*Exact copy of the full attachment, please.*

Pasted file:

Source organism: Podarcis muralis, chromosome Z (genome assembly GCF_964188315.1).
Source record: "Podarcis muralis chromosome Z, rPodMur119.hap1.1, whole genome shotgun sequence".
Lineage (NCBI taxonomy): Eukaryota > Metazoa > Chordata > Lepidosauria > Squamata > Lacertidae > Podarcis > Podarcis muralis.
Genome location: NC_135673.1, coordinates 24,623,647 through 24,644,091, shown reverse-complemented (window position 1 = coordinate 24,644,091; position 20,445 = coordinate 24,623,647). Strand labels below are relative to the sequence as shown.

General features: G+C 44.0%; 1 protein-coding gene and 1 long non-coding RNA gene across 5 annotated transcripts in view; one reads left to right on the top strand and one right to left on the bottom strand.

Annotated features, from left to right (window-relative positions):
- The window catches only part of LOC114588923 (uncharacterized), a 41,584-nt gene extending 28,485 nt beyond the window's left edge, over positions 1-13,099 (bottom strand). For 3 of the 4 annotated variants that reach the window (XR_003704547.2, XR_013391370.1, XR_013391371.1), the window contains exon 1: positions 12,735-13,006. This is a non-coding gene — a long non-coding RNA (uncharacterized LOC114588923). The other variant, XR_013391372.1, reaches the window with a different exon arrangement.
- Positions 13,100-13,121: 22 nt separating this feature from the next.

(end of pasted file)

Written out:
Source organism: Podarcis muralis, chromosome Z (genome assembly GCF_964188315.1).
Source record: "Podarcis muralis chromosome Z, rPodMur119.hap1.1, whole genome shotgun sequence".
Lineage (NCBI taxonomy): Eukaryota > Metazoa > Chordata > Lepidosauria > Squamata > Lacertidae > Podarcis > Podarcis muralis.
Genome location: NC_135673.1, coordinates 24,623,647 through 24,644,091, shown reverse-complemented (window position 1 = coordinate 24,644,091; position 20,445 = coordinate 24,623,647). Strand labels below are relative to the sequence as shown.

General features: G+C 44.0%; 1 protein-coding gene and 1 long non-coding RNA gene across 5 annotated transcripts in view; one reads left to right on the top strand and one right to left on the bottom strand.

Annotated features, from left to right (window-relative positions):
- The window catches only part of LOC114588923 (uncharacterized), a 41,584-nt gene extending 28,485 nt beyond the window's left edge, over positions 1-13,099 (bottom strand). For 3 of the 4 annotated variants that reach the window (XR_003704547.2, XR_013391370.1, XR_013391371.1), the window contains exon 1: positions 12,735-13,006. This is a non-coding gene — a long non-coding RNA (uncharacterized LOC114588923). The other variant, XR_013391372.1, reaches the window with a different exon arrangement.
- Positions 13,100-13,121: 22 nt separating this feature from the next.